Jon Lester to the A's. David Price to the Tigers.
It felt like a punch and a counterpunch, didn't it? It felt like a sequence of swaps, just ahead of the non-waiver Trade Deadline, made with the American League Championship Series in mind.
The A's and Tigers, it seemed, were destined to win their divisions and destined to ride their elite rotations to the best records in the league and another October showdown.
Well, this is what baseball does with assumptions. Over the weekend, the Athletics lost sole possession of the AL West's top spot for the first time since April 27. And the Tigers have not only fallen into second place in the AL Central, but they woke up Monday a half-game back of the Mariners in the pursuit of the second AL Wild Card spot.
Both teams have plenty of time and talent to recover, of course, so let's not retreat to those panic rooms just yet, A's and Tigers fans.
But we should at least acknowledge that when you give up Major League talent for Major League talent, you're taking a legitimate risk in today's parity-propelled climate.
To get Lester from Boston, Oakland gave up its starting left fielder in Yoenis Cespedes. To get Price from Tampa Bay, Detroit gave up its starting center fielder in Austin Jackson (who went to Seattle in the three-team deal), as well as Drew Smyly, who could have proved to be a valuable left-handed 'pen piece come October.
These subtractions were easy to gloss over at the time of the trades, because pitching, we're so often told, is what wins championships, and the A's and Tigers had arranged alignments that conjured up memories of some of the all-time great starting staffs.
But there's no glossing over the offensive impact of these particular absences.
Since they made the Lester trade, the Athletics have gotten just a .344 slugging percentage overall out of their lineup, including a particularly paltry .237 mark out of their starting left fielders (Brandon Moss, Jonny Gomes and Sam Fuld).
While Cespedes has generally struggled to get on base in Boston, his few hits have been meaningful ones. He has three homers, a double and a triple in 59 at-bats for a .441 slugging percentage, similar to his .464 mark while with Oakland.
For the A's, a team-wide power outage has been the biggest culprit in an August skid that has seen them go 7-10 with just 3.65 runs per game (after averaging 5.0 runs per game in the season's first four months). The resurgence of the Joshes -- Reddick (.293/.328/.500 slash line) and Donaldson (.288/.403/.458) -- this month has been helpful, but it's been offset by the sagging bats of Derek Norris (.191/.224/.319), Coco Crisp (.130/.226/.196) and Moss (.205/.375/.250), as well as Deadline acquisitions Gomes (.211/.304/.211) and Fuld (.255/.296/.294). Crisp's neck issues and the diminished pop in left have compromised Oakland's outfield production considerably.
That's a lot for Lester, who is 3-1 with a 2.93 ERA, to make up for when he's only working every fifth day. And after Lester suffered his first loss since the trade Sunday, the Athletics went into their off-day in a dead heat with the Halos in the West.
For the Tigers, the effects of dealing Jackson, their (at the time) hot-hitting leadoff man, weren't immediately apparent. Rajai Davis slid right into the role (as well as the regular center-field starting duties), went 7-for-13 in a three-game sweep of the Rockies, and all appeared well in Motown.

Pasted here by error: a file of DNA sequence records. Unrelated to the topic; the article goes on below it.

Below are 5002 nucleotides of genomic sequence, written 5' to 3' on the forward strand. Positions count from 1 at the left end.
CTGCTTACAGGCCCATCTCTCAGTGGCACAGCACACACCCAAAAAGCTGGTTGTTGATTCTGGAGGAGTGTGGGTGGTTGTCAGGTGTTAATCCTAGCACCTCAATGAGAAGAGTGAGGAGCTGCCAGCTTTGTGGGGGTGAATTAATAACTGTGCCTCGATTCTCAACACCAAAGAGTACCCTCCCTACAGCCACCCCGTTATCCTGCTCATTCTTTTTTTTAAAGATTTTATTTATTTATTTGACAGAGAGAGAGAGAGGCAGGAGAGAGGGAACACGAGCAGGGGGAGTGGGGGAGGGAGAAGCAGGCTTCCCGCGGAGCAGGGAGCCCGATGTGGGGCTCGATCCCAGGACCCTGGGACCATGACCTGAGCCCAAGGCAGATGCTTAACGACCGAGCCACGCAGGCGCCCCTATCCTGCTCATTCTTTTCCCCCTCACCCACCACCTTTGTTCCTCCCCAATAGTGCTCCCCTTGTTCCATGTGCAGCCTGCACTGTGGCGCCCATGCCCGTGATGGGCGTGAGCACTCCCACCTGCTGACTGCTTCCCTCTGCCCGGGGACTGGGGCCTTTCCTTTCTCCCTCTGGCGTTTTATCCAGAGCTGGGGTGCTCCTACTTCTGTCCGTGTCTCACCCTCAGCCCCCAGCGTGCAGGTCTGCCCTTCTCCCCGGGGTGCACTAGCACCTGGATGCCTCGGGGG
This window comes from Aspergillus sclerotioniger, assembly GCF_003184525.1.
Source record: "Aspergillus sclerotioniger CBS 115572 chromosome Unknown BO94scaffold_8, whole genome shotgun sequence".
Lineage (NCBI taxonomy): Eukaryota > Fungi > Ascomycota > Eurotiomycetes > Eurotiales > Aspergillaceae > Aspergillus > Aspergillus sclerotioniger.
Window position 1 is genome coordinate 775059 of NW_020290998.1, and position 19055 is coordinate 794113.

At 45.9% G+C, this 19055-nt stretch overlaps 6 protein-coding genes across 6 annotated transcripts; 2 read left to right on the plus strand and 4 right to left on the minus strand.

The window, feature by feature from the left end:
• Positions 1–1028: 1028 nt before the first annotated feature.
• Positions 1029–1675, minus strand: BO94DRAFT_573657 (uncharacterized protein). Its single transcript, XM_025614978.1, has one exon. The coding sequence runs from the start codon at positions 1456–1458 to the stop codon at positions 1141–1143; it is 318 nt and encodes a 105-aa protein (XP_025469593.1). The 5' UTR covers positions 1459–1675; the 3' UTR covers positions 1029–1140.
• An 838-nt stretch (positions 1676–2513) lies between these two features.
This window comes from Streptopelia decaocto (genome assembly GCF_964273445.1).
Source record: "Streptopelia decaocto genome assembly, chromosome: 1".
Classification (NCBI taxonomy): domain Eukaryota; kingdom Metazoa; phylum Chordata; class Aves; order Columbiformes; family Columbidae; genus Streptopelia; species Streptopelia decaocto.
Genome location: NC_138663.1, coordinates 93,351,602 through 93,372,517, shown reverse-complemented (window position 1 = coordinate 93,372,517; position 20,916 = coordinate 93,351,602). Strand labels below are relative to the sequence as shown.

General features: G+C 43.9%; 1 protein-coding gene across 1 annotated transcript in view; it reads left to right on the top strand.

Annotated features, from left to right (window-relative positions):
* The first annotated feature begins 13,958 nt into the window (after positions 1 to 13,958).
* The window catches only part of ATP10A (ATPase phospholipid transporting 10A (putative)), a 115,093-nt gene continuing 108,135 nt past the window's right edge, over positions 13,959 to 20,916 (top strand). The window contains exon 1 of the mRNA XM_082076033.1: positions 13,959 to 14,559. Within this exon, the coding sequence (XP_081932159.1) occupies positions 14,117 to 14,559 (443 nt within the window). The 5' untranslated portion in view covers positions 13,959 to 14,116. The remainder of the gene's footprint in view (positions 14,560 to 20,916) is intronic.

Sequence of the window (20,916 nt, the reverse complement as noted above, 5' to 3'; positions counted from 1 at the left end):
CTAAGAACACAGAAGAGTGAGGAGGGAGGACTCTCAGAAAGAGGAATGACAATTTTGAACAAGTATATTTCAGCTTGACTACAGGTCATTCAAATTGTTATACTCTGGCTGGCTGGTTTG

In the time since, however, Detroit is 5-9, and its five-game division lead has turned into a 1 1/2-game deficit. And in that 14-game span, its leadoff hitters (primarily Davis, with a dash of Ian Kinsler and Ezequiel Carrera) are batting just .177 (11-for-62).
Granted, Jackson hasn't exactly made a seamless transition to Seattle, where he has a .242/.288/.274 slash line in 66 plate appearances, and the Tigers' issues in the immediate go well beyond the leadoff spot. Injuries to Anibal Sanchez and Justin Verlander have altered the rotation outlook, and Joakim Soria hit the DL to thin an already beleaguered bullpen.
Still, Detroit is averaging just 3.29 runs per game in this two-week funk, with Torii Hunter (.572), Carrera (.565), Davis (.540), Kinsler (.492) and Eugenio Suarez (.481) all contributing sub-.600 OPS marks in that span. It's not enough to make you question what the Tigers gave up to get one year and two months' worth of Price, because most execs would agree it was a worthwhile deal for Detroit. But it is enough to make you wonder if the lineup hole left by Jackson, who had a .947 second-half OPS at the time of the trade, has been bigger than anticipated.
If they had to do it over, I'm sure A's GM Billy Beane and Tigers GM Dave Dombrowski would still sign up for the Lester and Price swaps, because they've both still got rotations that can power them to and through October. Detroit is about to embark upon a particularly tough stretch in which the club will play 15 of 18 on the road, including two doubleheaders. But both of these teams play at least half of their remaining games against teams with sub-.500 records.
More to the point, the A's have 10 more against the Angels and the Tigers have six more against the Royals. Those games, more than anything else, will determine their division fate.
Right now, though, it's hard not to look at the standings and be a bit amazed. Many of us saw the Price and Lester trades as a precursor to the ALCS. But both of these clubs could just as easily wind up in the Wild Card round.
Anthony Castrovince is a reporter for MLB.com. Read his columns and follow him on Twitter at @Castrovince.